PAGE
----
“What? Why is everyone staring at Gari,” said the hungry prince. “Did I miss something?”

“Your mother’s party, when is it, Saturday? Today is Wednesday,” said Gari. “Who is catering your mother’s birthday party?”

Dobby stared at his friend and the romaine fell from his open mouth. His eyes grew large as he realized he was currently eating his mother’s celebratory birthday luncheon. “Oh, no, oh no,” said Dobby, moaning softly and looking around at the little garden. “We talked about the menu, but she didn’t say where the food would come from. I wasn’t really paying attention, as you might imagine. I wouldn’t have missed it if she had said it was coming from Caplin’s cottage garden, though. I’m sure she never said anything like that.”

“Think,” said Gari. “Did she say anything else? Like locally grown, or imported or anything at all?”

Dobby hung his head and sat down. To his surprise, a large rough black pillow appeared beneath him. He looked down at it and squinted his eyes. He motioned to the others to sit down. Charlie and Hamish crumpled to the ground, as sheep will, front legs first, camel style. Black pillows appeared beneath them. The rest of them sat, and black pillows, large and small appeared. Dobby frowned as he gazed upon the black industrial canvas cushions. “I have never seen pillows like this, and I don’t like it one bit. Suddenly I am not too hungry. But I am ready for that root beer.” He stood up and ambled away from the horrible pillow. The team followed him from the garden, and, careful not to sit down, they all gathered around the Segway as Gari unpacked the root beer. The root beer kept flowing from the growler, as cold and as refreshing as when it left the prince’s palace.

“Why do you keep staring at the outbuildings?” Gari poured himself another mug of root beer.

“I was thinking about your last question,” said the Prince. “What my mother said about menu planning. She had some boxes of those imported seed cakes— remember the weird anonymous boxes?— and she said she’d be able to get as many boxes of them as she needed. I forgot about that. How was she going to do that? Nobody around here can get those.”

Gari chugged down his mug of root beer and set down the glass. He fumbled in his coat pocket, brought out his trusty set of lock picks, and held them up. “It’s time to look in those out buildings.”

The team moved as one toward the closest of the two storage buildings and formed a ragged half circle behind the nimble capybara. He worked with one pick and then another, going back the first again, his body taut with concentration. Suddenly there was a click and the padlock dangled from the hasp. Dobby stepped forward as Gari prepared to slide open one side of the big barn doors. Prepared to gasp at the contents of the building, they instead groaned and looked at each other, gigantic question marks hanging above their heads.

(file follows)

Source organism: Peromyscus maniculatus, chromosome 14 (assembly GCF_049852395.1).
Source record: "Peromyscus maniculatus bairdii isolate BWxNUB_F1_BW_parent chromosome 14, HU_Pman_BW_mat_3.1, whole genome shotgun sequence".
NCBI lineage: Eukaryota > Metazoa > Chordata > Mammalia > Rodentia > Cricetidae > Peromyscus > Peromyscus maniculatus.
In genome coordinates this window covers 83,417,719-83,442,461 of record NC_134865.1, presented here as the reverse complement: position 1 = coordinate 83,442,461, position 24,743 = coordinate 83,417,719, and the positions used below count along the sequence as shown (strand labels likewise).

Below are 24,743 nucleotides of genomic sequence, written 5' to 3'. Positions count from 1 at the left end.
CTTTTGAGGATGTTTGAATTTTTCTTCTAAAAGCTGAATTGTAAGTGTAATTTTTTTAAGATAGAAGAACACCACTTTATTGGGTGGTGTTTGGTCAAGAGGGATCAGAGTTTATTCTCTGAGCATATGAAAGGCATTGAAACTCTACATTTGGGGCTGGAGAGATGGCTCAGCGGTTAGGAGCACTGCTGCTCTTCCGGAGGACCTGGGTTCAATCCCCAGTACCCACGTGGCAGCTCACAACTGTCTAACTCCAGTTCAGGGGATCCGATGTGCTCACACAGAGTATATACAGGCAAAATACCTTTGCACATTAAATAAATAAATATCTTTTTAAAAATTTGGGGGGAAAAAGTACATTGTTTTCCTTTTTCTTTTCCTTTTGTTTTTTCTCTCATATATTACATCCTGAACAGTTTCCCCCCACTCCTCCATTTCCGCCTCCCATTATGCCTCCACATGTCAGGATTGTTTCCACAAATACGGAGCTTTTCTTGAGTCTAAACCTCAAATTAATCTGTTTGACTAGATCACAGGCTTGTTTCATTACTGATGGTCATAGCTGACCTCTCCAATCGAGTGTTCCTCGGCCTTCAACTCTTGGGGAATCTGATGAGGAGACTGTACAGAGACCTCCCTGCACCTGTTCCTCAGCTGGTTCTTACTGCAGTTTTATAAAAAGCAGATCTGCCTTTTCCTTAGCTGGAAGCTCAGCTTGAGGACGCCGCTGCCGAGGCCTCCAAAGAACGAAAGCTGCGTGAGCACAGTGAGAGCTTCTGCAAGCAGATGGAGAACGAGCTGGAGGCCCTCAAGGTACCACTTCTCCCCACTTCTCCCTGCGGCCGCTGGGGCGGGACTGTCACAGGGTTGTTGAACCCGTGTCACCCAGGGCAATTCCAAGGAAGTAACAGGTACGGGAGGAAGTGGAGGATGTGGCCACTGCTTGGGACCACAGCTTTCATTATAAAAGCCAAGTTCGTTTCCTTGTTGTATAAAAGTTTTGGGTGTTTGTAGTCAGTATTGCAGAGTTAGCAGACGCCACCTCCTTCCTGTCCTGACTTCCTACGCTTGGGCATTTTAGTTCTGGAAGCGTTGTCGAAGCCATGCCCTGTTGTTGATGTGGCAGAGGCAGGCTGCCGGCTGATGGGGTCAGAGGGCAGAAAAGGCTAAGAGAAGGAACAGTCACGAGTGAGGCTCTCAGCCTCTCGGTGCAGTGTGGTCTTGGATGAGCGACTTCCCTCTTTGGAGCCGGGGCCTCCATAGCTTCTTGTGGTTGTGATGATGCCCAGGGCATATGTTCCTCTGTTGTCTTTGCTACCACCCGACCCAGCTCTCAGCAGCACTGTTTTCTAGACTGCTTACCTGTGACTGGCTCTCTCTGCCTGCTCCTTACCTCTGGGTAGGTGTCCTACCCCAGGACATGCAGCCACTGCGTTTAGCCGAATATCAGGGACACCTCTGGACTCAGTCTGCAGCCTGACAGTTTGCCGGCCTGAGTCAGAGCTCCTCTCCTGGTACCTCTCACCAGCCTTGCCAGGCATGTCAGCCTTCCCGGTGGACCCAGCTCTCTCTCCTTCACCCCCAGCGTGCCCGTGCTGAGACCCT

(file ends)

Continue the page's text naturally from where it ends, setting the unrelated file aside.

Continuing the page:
Inside the building was a large, long empty work table, right smack dab in the middle of the room. The walls were lined with industrial shelving, floor to ceiling. On two walls, tidy cardboard boxes filled almost all of the shelves, with only a small empty area where several boxes were missing. The third wall held bundled cardboard boxes, ready to be assembled, and bundled cardboard, smaller and thinner. There were boxes of shipping tape, labels, markers and pencils, reams of paper. A smaller work table held a computer and printer. One small skylight struggled to illuminate the space, leaving most of the corners in shadow.

Dobby tentatively stepped into the building. Gari brushed past him, scanning the walls for a light switch, found it, and dozens of overhead work lights blazed into life. Gari continued his search, picking up items and carefully setting them back in place exactly where he found them. He came to the smaller bundles of cardboard, picked one up, turned it over.

“Bingo! Dobby, come here and look at these.”

Dobby had tiptoed timidly behind his friend, and so was now directly behind him. As Gari turned around to look for him, they spooked each other. “Gahk,” they shrieked in unison. Charlie and Hamish had been waiting outside and now galloped toward the exclamation, heads lowered, ready to butt heads with the unseen demon. They skidded to a stop when they saw only two sheepish capybaras facing each other.

“Well, that was exciting,” said Gari. “Take a look at these. They’re flat now, but they fold up into boxes. Seed cake boxes. Familiar seed cake boxes. The same ones Sylvia had.”